Twitter

On The Recent "Santorum Surge"

Dana Milbank sums it up best:
The “Santorum surge” in recent days has little to do with the candidate himself and everything to do with the fact that he is the last man standing after voters discarded all the rest. There’s little time left to scrutinize Santorum before the Iowa vote — and in his case, that’s an exceedingly lucky thing. Given more time in the spotlight, he would reveal himself as a hard-edged Dan Quayle.
I'm not sure that I would qualify the recent attention that Rick Santorum is getting as a "surge" -- it's more of a "boomlet". Regardless, in this writer's opinion, Rick Santorum is one of the least conservative candidates in the Republican Primary and would have ZERO chance of winning an election against Barack Obama -- much less Mitt Romney.

Oh sure, Santorum's pro-life bona fides are strong, and the conservative Evangelical voters simply love the former U.S. Senator from the Keystone State. But, when you look at his rhetoric, the sweater-vested candidate veers far outside of conservatives principles. Case in point:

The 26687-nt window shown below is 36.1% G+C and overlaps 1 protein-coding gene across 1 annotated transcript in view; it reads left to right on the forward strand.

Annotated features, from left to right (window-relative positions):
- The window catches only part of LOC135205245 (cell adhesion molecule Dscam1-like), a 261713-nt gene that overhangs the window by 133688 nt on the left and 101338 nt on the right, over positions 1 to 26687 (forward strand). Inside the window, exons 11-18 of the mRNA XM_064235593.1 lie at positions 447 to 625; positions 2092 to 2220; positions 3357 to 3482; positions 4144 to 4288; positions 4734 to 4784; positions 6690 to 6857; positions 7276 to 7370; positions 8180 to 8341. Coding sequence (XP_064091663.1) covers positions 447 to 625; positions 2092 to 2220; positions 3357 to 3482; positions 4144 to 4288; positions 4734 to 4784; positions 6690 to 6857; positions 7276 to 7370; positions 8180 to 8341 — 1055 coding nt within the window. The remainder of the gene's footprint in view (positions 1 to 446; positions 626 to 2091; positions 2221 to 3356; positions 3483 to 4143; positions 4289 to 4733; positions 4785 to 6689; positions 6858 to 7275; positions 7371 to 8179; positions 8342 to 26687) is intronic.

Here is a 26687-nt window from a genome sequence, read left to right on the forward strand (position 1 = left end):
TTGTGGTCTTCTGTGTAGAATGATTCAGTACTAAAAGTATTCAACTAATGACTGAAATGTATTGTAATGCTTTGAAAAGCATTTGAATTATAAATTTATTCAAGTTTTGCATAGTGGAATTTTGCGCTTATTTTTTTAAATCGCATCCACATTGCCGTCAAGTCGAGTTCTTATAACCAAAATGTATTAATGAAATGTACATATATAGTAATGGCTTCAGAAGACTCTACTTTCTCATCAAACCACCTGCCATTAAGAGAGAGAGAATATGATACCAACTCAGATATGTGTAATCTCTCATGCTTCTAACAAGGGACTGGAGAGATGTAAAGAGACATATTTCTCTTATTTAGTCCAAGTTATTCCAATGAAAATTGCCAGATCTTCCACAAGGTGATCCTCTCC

Way back in 2005, Jonathan Rauch wrote of Rick Santorum:
In his book [It Takes a Family: Conservatism and the Common Good ] he comments, seemingly with a shrug, “Some will reject what I have to say as a kind of ‘Big Government’ conservatism.”

They sure will. A list of the government interventions that Santorum endorses includes national service, promotion of prison ministries, “individual development accounts,” publicly financed trust funds for children, community-investment incentives, strengthened obscenity enforcement, covenant marriage, assorted tax breaks, economic literacy programs in “every school in America” (his italics), and more. Lots more.

Though he is a populist critic of Big Government, Santorum shows no interest in defining principled limits on political power. His first priority is to make government pro-family, not to make it small. He has no use for a constitutional (or, as far as one can tell, moral) right to privacy, which he regards as a "constitutional wrecking ball" that has become inimical to the very principle of the common good. Ditto for the notions of government neutrality and free expression. He does not support a ban on contraception, but he thinks the government has every right to impose one.
My emphasis. (head nod: David Boaz)

Hardly what I would consider conservative.

Bottom line: Santorum may be getting a small bump going into the Iowa caucuses today, but it will be fleeting. He has a very slim (at best) chance of winning Iowa and no shot of winning a state like New Hampshire.